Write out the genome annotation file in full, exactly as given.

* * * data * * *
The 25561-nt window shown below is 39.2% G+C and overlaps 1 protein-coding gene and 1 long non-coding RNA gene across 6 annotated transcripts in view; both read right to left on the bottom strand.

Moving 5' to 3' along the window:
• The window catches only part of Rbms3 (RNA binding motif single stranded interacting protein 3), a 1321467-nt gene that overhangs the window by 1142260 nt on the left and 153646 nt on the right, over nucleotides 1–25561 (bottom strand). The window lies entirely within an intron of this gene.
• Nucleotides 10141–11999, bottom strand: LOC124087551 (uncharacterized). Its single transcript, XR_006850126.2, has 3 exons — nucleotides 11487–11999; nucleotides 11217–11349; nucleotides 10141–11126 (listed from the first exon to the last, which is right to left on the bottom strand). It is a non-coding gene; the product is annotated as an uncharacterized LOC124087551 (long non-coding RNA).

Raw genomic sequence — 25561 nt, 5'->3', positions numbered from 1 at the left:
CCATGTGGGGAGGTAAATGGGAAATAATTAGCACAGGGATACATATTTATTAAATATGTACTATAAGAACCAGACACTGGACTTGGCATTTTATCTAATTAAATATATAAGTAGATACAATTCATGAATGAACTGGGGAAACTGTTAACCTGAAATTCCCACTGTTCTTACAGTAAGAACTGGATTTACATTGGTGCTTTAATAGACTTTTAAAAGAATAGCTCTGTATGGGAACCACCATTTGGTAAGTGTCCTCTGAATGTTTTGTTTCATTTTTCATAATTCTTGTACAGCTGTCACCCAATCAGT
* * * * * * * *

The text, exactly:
The 25561-nt window shown below is 39.2% G+C and overlaps 1 protein-coding gene and 1 long non-coding RNA gene across 6 annotated transcripts in view; both read right to left on the bottom strand.

Moving 5' to 3' along the window:
• The window catches only part of Rbms3 (RNA binding motif single stranded interacting protein 3), a 1321467-nt gene that overhangs the window by 1142260 nt on the left and 153646 nt on the right, over nucleotides 1–25561 (bottom strand). The window lies entirely within an intron of this gene.
• Nucleotides 10141–11999, bottom strand: LOC124087551 (uncharacterized). Its single transcript, XR_006850126.2, has 3 exons — nucleotides 11487–11999; nucleotides 11217–11349; nucleotides 10141–11126 (listed from the first exon to the last, which is right to left on the bottom strand). It is a non-coding gene; the product is annotated as an uncharacterized LOC124087551 (long non-coding RNA).

Raw genomic sequence — 25561 nt, 5'->3', positions numbered from 1 at the left:
CCATGTGGGGAGGTAAATGGGAAATAATTAGCACAGGGATACATATTTATTAAATATGTACTATAAGAACCAGACACTGGACTTGGCATTTTATCTAATTAAATATATAAGTAGATACAATTCATGAATGAACTGGGGAAACTGTTAACCTGAAATTCCCACTGTTCTTACAGTAAGAACTGGATTTACATTGGTGCTTTAATAGACTTTTAAAAGAATAGCTCTGTATGGGAACCACCATTTGGTAAGTGTCCTCTGAATGTTTTGTTTCATTTTTCATAATTCTTGTACAGCTGTCACCCAATCAGT